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Walker administration targets electrical safety codes, citing home builders' concerns

Mandatory requirements designed to detect fire-causing conditions, stop electric shocks and keep children from sticking foreign objects into electrical outlets have been targeted for removal from the state code, according to a governor-approved plan to rewrite the rules to administer the code.

Some electrical inspectors have already lined up against the proposal, which Gov. Scott Walker approved on June 29. The approval authorizes the state's Department of Safety and Professional Services to study the proposed changes, hold hearings and write new administrative rules.

Joe Jameson, electrical inspector for the city of Middleton and president of the South Western Wisconsin Electrical Inspectors Association, said his colleagues are baffled by the proposal, which would remove proven life- and property-saving requirements.

"This proposal from the governor's office was not discussed by any of the state's safety councils or building code councils," said Jameson.

Current code requires builders to install arc-fault circuit-interrupter (AFCI) protection, ground-fault circuit-interrupter (GFCI) protection, and tamper-resistant receptacles in new construction and most remodeling.

The new plan would make installation of those devices optional.

The Wisconsin Homebuilders Association was one source for the code-changing plan, confirmed Jerry Deschane, association vice president.

"We have talked to the department about some changes, mostly because of reliability problems with all three of those devices," said Deschane.

But Jameson called the proposal "bizarre," saying the safety requirements add about $200 to a typical $200,000 home, and even the proposal notes the "economic impact is minimal."

AFCI, which has been required in Wisconsin since 2010 but is a national electrical code requirement, detects electrical arcs from cracked, broken or damaged electrical insulation and shuts off power to the circuit before the arcing leads to a fire, according to the Consumer Product Safety Commission. An electrical arc can be caused by cracked, broken or damaged electrical insulation on wiring, either within the walls or from a damaged cord. If combustible material is nearby, then the potential for an electrical fire exists.

GFCI, common in construction for decades, protects people from shock, electrocution and thermal burns.

The Department of Safety and Professional Services, in a statement, said the proposal "came to our attention from builders from across the state. As we want to be responsive to concerns from our stakeholders, we are continuing to conduct research regarding these changes prior to determining any set course of action."

'Small price to pay'

There is no timetable for the task, said department spokeswoman Angie Hellenbrand, who referred questions to Deschane, of the builders association, for more information.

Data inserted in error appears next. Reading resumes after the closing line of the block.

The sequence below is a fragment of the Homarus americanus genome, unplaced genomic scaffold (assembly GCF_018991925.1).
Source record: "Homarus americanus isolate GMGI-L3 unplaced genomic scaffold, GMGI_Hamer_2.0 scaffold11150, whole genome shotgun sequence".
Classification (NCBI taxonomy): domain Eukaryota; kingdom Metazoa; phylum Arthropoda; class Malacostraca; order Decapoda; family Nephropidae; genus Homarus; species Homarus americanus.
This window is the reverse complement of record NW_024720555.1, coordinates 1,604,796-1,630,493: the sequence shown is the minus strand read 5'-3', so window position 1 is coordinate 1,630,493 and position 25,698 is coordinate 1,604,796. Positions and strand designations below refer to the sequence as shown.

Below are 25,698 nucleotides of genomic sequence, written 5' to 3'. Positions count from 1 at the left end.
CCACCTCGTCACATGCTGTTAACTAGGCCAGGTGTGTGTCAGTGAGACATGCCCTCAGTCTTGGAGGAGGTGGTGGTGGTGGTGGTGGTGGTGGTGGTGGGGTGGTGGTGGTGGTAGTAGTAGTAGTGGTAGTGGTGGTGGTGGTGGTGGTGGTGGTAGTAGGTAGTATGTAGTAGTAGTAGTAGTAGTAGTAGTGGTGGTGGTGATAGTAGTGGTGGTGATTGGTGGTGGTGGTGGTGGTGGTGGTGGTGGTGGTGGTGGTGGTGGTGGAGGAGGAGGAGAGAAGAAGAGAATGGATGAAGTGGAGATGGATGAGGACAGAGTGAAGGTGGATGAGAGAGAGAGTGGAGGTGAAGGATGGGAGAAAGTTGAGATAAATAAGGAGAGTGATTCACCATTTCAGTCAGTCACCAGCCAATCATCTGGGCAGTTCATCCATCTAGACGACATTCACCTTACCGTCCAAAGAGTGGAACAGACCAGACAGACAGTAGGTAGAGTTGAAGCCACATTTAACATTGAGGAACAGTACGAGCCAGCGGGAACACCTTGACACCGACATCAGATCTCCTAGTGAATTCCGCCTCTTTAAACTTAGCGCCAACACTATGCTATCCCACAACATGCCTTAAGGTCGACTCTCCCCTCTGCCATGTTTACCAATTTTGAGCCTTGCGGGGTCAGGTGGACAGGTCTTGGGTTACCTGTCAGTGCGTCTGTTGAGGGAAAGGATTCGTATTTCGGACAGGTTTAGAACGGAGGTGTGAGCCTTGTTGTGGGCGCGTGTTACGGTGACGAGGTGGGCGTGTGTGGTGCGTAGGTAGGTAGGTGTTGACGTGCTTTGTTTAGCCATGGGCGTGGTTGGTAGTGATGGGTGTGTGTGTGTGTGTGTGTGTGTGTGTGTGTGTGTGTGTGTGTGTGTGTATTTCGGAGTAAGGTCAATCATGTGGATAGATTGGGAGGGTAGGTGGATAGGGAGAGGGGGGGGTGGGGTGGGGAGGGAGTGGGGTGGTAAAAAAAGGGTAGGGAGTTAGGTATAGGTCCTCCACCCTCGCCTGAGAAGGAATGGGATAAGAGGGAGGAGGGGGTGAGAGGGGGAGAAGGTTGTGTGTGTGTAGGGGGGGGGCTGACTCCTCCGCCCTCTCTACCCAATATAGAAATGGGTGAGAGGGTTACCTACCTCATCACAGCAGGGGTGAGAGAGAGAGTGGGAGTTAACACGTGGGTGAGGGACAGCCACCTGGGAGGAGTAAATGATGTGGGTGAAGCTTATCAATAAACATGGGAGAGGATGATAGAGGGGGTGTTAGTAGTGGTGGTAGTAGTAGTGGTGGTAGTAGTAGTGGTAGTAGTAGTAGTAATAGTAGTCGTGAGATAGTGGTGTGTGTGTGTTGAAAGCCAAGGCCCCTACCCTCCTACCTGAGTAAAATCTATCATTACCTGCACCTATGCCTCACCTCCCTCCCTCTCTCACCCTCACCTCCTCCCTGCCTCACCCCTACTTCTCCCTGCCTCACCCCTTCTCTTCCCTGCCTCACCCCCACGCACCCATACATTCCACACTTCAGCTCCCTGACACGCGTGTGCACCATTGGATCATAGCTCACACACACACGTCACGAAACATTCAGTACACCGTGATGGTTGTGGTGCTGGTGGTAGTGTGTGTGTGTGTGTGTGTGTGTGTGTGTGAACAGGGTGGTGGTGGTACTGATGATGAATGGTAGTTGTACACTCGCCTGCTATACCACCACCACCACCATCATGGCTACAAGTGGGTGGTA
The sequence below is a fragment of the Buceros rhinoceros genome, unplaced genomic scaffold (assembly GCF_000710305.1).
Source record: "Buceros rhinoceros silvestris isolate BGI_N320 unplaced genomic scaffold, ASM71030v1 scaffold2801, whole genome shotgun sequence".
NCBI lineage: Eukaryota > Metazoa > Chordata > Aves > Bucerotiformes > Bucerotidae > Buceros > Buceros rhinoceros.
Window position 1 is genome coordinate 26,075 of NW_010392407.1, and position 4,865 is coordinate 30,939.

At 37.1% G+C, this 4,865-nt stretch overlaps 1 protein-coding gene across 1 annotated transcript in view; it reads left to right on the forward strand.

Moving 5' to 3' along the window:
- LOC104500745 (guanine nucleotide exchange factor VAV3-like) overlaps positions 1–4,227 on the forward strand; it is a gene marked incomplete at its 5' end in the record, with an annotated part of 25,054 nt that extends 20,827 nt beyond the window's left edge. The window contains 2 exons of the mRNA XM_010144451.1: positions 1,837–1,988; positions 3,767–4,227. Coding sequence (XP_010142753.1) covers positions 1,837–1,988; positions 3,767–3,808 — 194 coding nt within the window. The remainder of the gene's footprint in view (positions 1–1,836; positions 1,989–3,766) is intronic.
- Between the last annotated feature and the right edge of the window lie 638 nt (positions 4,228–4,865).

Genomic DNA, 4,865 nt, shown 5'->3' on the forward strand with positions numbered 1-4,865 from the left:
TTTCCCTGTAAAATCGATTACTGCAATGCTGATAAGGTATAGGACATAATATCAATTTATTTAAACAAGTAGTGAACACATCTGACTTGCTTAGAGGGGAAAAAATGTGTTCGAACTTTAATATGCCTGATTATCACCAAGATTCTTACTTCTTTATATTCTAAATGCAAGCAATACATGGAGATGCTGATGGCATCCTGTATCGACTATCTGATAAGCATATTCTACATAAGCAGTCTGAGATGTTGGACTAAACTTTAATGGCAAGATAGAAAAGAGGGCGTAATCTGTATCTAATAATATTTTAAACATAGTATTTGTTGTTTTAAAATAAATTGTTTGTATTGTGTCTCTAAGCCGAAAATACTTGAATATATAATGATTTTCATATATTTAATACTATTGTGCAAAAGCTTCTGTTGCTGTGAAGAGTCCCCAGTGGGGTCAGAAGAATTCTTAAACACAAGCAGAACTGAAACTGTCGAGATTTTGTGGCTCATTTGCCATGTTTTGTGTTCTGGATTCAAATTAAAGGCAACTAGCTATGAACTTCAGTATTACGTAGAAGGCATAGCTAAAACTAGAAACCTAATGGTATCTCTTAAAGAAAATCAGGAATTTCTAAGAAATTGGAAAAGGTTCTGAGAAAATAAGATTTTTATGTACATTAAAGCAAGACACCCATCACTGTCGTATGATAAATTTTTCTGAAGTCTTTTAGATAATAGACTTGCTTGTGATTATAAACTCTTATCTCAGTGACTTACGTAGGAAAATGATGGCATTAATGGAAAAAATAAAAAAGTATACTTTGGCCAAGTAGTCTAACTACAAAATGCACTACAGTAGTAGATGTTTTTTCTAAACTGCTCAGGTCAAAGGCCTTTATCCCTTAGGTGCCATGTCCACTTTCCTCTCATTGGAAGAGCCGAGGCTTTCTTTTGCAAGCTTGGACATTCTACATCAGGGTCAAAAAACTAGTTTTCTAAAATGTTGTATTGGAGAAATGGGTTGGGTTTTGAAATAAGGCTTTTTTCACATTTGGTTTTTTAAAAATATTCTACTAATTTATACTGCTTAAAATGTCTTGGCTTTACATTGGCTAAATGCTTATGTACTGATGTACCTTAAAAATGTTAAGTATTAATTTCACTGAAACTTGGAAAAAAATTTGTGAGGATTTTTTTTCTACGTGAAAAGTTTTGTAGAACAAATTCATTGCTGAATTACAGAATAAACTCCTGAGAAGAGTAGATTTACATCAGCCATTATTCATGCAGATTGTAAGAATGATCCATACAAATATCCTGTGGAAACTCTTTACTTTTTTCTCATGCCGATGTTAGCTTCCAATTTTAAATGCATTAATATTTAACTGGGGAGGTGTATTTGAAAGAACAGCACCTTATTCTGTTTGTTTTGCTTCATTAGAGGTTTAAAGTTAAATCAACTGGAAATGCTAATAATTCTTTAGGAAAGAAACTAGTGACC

The proposal estimates it will take 600 hours of staff time to develop the rules.

In a statement in response to a Wisconsin State Journal inquiry, the governor's office said: "Governor Walker campaigned on getting government out of the way by ensuring that regulations are science-based and predictable. The change to this rule simply reflects concerns that were raised to DSPS by individuals who construct homes. Instead of mandating the use of these products, this rule change would make it optional."

Madison city electrical inspector supervisor George Hank said he had heard about the proposal and was "somewhat surprised, as these are life-safety devices. These are small prices to pay for additional safety."

According to the National Electric Manufacturers Association, AFCIs are required in all states except Indiana.

"Our groups are trying to contact anyone who will listen about this because we think this is ridiculous and a step backward," said Jameson, who is also vice president of the Wisconsin chapter of the International Association of Electrical Inspectors.

Reliability problems?

Deschane was critical of the AFCI, GFCI and tamper-proof outlets because "some electricians have been talking to us about reliability problems." A home security system or a sump pump, for example, can trip an interrupter, he said. And the tamper-resistant outlets, which use small plastic covers over the prong openings that are moved aside only when both sides are engaged at the same time, cause problems for "some people who have trouble putting plugs in those sockets."

He knew of no tests or statistics or reports that support those claims, but "the concerns we have raised come from complaints from people who have been installing (the devices) in Wisconsin."

The process now "gives them permission to evaluate the suggestion," he said. "They may come up with a middle ground."

Ed Ruckriegel. Madison Fire Department's fire marshal, said he saw no reason for removing the standards, which he said reduce injuries, save lives and prevent fires.

"If this goes before committees for hearings, I am sure you will see many folks in fire department uniforms testifying against it," he said.